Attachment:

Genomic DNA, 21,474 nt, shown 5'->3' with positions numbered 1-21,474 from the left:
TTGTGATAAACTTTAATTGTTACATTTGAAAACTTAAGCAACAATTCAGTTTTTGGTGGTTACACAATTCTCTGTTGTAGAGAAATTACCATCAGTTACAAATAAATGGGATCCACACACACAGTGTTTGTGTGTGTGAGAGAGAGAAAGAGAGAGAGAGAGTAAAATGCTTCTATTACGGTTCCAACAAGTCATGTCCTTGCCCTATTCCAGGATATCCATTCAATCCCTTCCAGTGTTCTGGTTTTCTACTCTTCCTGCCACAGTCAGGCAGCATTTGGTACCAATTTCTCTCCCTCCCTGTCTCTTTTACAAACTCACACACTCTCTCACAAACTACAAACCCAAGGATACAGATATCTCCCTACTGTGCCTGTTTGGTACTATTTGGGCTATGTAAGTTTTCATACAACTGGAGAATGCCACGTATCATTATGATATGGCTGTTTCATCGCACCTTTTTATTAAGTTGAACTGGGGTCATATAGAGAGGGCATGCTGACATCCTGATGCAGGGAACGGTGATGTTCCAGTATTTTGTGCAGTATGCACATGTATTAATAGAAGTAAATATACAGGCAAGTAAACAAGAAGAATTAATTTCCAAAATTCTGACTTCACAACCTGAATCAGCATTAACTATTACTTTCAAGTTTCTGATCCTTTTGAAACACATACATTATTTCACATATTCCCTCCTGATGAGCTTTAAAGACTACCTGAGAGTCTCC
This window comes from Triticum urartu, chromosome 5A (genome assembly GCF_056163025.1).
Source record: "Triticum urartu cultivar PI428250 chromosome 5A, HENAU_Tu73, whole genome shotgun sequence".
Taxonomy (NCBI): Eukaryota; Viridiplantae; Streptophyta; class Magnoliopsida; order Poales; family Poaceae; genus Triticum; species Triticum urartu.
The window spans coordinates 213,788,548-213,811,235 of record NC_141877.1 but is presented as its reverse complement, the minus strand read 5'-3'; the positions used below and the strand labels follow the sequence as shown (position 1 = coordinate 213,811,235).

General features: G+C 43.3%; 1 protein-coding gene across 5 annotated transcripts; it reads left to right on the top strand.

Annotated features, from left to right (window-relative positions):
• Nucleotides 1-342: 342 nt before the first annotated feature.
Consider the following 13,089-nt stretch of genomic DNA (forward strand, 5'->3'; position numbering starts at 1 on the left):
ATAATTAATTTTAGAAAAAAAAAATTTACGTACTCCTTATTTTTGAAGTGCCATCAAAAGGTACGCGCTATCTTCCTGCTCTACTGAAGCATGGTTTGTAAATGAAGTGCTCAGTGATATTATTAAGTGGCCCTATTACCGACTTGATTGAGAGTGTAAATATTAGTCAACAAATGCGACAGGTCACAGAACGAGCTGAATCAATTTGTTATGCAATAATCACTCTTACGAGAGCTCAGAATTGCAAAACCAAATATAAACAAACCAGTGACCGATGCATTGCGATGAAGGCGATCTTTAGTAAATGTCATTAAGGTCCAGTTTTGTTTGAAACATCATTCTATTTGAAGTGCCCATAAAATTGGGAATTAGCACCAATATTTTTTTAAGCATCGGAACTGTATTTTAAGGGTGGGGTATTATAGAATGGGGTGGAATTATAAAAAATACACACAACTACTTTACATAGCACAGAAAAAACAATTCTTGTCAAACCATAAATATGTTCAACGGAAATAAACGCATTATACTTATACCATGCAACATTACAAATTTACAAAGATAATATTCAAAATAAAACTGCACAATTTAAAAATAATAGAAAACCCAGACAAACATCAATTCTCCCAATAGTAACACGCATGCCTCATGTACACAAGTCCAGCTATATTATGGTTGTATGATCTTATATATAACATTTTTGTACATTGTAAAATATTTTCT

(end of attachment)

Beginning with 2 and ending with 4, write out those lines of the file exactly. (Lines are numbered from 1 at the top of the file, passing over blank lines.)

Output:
TTGTGATAAACTTTAATTGTTACATTTGAAAACTTAAGCAACAATTCAGTTTTTGGTGGTTACACAATTCTCTGTTGTAGAGAAATTACCATCAGTTACAAATAAATGGGATCCACACACACAGTGTTTGTGTGTGTGAGAGAGAGAAAGAGAGAGAGAGAGTAAAATGCTTCTATTACGGTTCCAACAAGTCATGTCCTTGCCCTATTCCAGGATATCCATTCAATCCCTTCCAGTGTTCTGGTTTTCTACTCTTCCTGCCACAGTCAGGCAGCATTTGGTACCAATTTCTCTCCCTCCCTGTCTCTTTTACAAACTCACACACTCTCTCACAAACTACAAACCCAAGGATACAGATATCTCCCTACTGTGCCTGTTTGGTACTATTTGGGCTATGTAAGTTTTCATACAACTGGAGAATGCCACGTATCATTATGATATGGCTGTTTCATCGCACCTTTTTATTAAGTTGAACTGGGGTCATATAGAGAGGGCATGCTGACATCCTGATGCAGGGAACGGTGATGTTCCAGTATTTTGTGCAGTATGCACATGTATTAATAGAAGTAAATATACAGGCAAGTAAACAAGAAGAATTAATTTCCAAAATTCTGACTTCACAACCTGAATCAGCATTAACTATTACTTTCAAGTTTCTGATCCTTTTGAAACACATACATTATTTCACATATTCCCTCCTGATGAGCTTTAAAGACTACCTGAGAGTCTCC
This window comes from Triticum urartu, chromosome 5A (genome assembly GCF_056163025.1).
Source record: "Triticum urartu cultivar PI428250 chromosome 5A, HENAU_Tu73, whole genome shotgun sequence".